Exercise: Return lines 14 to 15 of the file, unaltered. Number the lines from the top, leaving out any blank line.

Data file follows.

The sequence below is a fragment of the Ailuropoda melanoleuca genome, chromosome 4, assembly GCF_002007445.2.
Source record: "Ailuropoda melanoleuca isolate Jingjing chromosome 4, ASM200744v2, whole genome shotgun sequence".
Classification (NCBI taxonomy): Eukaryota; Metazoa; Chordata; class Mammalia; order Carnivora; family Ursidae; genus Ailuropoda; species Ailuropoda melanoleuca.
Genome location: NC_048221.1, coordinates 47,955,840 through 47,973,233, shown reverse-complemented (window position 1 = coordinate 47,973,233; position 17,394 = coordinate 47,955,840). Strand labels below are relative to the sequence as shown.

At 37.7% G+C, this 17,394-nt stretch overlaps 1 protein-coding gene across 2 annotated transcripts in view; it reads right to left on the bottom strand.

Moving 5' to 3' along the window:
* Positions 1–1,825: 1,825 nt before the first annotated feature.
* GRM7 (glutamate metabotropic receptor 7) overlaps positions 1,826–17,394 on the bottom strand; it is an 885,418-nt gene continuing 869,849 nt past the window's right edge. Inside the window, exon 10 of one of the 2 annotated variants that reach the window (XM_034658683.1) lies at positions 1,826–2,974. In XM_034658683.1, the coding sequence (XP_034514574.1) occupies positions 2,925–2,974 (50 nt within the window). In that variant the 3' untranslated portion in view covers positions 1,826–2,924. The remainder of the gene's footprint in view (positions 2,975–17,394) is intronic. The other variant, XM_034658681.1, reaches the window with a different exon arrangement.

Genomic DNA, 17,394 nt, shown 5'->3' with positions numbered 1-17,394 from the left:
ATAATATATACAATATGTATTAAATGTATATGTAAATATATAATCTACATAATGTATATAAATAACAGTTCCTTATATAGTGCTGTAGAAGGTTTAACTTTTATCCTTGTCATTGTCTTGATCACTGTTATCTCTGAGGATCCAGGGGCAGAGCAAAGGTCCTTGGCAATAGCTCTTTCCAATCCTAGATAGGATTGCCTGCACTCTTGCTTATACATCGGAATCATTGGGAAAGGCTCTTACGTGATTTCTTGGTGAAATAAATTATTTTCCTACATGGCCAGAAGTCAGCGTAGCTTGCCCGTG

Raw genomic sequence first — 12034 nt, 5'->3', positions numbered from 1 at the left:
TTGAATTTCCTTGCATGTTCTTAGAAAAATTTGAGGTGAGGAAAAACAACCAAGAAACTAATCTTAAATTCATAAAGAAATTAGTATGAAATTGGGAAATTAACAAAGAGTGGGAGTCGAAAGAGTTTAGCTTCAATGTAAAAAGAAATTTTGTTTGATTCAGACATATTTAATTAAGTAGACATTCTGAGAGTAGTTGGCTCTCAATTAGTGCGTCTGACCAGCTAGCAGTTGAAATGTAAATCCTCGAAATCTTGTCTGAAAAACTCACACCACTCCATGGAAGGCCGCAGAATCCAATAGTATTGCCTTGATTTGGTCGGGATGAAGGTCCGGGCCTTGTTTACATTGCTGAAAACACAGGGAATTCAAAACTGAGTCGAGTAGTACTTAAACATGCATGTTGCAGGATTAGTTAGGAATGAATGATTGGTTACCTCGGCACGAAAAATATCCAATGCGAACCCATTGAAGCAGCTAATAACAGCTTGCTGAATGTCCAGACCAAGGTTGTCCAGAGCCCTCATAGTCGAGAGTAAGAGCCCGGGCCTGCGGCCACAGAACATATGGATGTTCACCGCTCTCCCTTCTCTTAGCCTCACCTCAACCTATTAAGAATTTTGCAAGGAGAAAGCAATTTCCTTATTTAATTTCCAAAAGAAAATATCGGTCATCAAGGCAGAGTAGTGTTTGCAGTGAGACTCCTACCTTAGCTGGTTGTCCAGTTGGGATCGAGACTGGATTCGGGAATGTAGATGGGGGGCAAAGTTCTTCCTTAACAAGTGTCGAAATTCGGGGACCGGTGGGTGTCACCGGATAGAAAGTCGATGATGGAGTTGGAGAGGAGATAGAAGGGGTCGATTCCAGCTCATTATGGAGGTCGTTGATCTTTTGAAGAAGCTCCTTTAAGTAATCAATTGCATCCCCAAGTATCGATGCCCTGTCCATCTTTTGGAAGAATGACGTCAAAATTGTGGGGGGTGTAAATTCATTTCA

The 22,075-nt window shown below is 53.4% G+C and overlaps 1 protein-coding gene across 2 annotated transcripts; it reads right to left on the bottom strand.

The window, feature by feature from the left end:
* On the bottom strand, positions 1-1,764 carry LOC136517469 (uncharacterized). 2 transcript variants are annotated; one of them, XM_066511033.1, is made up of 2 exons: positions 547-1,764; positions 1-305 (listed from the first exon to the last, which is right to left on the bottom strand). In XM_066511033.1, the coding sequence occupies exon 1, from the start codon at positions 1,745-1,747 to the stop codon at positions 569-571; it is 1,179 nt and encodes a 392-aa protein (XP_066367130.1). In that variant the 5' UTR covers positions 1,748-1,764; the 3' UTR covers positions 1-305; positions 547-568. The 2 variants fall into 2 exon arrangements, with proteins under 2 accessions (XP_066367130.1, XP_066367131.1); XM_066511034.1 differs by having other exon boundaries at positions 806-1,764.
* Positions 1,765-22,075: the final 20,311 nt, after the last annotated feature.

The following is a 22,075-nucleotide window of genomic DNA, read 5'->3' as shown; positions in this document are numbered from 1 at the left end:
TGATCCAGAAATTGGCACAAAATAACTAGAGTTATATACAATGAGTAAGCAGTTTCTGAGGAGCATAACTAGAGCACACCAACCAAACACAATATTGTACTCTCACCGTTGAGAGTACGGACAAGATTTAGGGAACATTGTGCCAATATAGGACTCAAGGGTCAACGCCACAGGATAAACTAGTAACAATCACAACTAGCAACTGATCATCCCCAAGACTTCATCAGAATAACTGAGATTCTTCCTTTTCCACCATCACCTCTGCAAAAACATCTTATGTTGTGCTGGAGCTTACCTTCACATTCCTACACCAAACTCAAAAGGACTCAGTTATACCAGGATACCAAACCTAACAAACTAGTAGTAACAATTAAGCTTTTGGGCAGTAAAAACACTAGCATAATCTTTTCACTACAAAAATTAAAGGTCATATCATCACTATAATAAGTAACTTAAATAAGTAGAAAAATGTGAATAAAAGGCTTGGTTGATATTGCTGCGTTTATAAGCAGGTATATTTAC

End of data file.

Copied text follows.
The window, feature by feature from the left end:
* On the bottom strand, positions 1-1,764 carry LOC136517469 (uncharacterized). 2 transcript variants are annotated; one of them, XM_066511033.1, is made up of 2 exons: positions 547-1,764; positions 1-305 (listed from the first exon to the last, which is right to left on the bottom strand). In XM_066511033.1, the coding sequence occupies exon 1, from the start codon at positions 1,745-1,747 to the stop codon at positions 569-571; it is 1,179 nt and encodes a 392-aa protein (XP_066367130.1). In that variant the 5' UTR covers positions 1,748-1,764; the 3' UTR covers positions 1-305; positions 547-568. The 2 variants fall into 2 exon arrangements, with proteins under 2 accessions (XP_066367130.1, XP_066367131.1); XM_066511034.1 differs by having other exon boundaries at positions 806-1,764.